Our wildflower border runs the length of our plot along Mt. Auburn Street and creeps up Holyoke Place. It is the most photogenic part of the garden, for sure. tourists laden with chunky DSLR cameras stop every few feet and admire the abundance of multicolored, multileveled blooms. There is something enticing in the ‘wildness’ of the wildflowers, especially because they serve as such a stark contrast to the highly manicured and carefully planted flowers everywhere else on campus. I prefer the spontaneity and randomness of the wildflowers- for the same reason I like to listen to the radio or put my ipod on shuffle rather than listen to the same albums or playlists straight through. They are always changing, and always pleasantly surprising.
We bought a pound of Northeast Wildflower seed mix from American Meadows and planted the border in early June with help from some willing laborers and a Mantis rototiller. I watched anxiously as the early June heatwave dried up the soil, and hosed down the area more than was probably necessary. Then finally: germination! Still, I couldn’t tell what was a weed and what was going to be a flower. The border required some patience. I cringed every time someone stepped on the patch, got unjustifiably angry and wanted to shout at them from my bench like a cranky old man on a porch telling kids to get off his front lawn. But how could they know that the little green weedy-looking things held a world of potential?
Finally, a few weeks ago, we saw our first blooms. And quickly following the first blooms, a flood of color was unleashed. First white, then bright orange, butter yellow, deep blues, reds, and purples. Our sunflowers are growing taller by the day, and I check their centers every morning in hopes that I will see flowers ready to yawn open.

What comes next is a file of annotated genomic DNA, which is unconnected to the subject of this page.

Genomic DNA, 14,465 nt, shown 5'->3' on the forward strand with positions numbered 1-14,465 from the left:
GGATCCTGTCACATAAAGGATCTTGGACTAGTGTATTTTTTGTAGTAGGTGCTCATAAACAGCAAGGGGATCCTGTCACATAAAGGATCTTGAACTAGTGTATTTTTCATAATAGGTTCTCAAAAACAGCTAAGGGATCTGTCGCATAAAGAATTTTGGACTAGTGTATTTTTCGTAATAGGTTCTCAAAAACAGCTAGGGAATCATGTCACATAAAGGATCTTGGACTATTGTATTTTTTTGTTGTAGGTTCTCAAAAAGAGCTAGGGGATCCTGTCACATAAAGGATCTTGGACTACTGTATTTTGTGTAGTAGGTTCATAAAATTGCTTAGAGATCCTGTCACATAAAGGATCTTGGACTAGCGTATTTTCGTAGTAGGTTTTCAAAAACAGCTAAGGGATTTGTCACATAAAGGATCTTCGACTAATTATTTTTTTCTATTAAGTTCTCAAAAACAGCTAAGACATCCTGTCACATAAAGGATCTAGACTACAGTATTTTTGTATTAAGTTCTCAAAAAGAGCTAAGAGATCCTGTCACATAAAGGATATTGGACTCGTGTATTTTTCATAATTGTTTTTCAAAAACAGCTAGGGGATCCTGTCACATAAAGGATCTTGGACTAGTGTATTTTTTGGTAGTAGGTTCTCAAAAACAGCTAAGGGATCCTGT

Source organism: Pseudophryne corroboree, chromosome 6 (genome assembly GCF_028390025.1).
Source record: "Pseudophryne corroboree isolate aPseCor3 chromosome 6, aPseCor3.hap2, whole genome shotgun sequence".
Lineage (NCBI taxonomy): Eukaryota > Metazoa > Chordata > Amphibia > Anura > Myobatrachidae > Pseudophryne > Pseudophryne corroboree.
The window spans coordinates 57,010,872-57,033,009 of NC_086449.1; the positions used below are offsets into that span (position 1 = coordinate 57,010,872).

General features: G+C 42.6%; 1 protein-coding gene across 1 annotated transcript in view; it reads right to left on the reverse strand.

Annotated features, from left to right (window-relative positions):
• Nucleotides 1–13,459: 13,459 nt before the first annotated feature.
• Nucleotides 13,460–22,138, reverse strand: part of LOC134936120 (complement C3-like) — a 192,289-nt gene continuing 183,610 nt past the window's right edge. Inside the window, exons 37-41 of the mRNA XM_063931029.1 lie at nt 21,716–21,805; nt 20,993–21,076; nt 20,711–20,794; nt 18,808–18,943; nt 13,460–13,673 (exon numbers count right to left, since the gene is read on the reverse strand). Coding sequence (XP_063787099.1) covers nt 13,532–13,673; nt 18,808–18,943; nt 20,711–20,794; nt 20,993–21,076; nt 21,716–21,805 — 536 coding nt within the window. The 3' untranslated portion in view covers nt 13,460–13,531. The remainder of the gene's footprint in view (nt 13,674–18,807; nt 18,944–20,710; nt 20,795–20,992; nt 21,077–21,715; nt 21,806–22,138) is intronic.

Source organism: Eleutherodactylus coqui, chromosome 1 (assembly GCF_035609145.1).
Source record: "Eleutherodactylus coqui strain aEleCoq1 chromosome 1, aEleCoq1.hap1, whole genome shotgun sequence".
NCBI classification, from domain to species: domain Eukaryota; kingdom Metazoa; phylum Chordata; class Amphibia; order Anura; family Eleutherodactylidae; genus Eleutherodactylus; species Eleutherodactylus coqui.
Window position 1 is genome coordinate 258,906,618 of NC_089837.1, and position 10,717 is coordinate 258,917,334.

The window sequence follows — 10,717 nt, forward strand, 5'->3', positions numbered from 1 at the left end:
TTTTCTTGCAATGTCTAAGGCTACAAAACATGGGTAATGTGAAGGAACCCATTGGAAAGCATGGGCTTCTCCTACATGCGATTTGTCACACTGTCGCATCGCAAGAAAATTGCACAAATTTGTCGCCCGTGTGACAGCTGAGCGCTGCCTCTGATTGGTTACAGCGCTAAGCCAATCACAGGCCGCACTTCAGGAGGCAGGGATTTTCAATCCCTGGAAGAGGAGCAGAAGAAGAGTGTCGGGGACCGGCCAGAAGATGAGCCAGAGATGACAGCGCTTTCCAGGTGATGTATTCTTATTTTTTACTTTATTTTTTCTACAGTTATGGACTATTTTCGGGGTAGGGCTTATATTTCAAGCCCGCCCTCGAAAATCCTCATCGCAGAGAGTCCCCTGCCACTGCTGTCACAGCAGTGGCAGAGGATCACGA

The pollinators love the flower border as much as the gardeners and the tourists. I love to watch the bumblebees roll their plump little bodies all over the pollen, then lift off drunkenly and wind their way to the next clump of open blooms. The flowers, in addition to their aesthetic loveliness, do play a very important role in the little ecosystem of the garden– getting pollinators around the plot to all the flowering vegetables is crucial. We don’t hand pollinate any of the vegetable blooms in the garden, and we still get great yields. I salute you, little striped yellow pilots of the skies.
It has been raining for three days straight here in Cambridge. I am told we are experiencing a “rare summer nor’easter.” Feeling gloomy, I pulled up a video clip to remind me of sunnier days.
Tyler shot this a few weeks ago. It’s a little blurry, but take a look and you will see a cloud of pollinators buzzing around our (small) mint patch – bumblebees, honey bees, big scary wasps, little comical wasps. Apparently, mint blossoms have the best nectar. Sitting here in damp jeans in the semi-dark, I can only imagine what it must be like to be a bee in the sun, tipsy on mint nectar, floating from blossom to blossom under a cloudless sky…oy gevalt.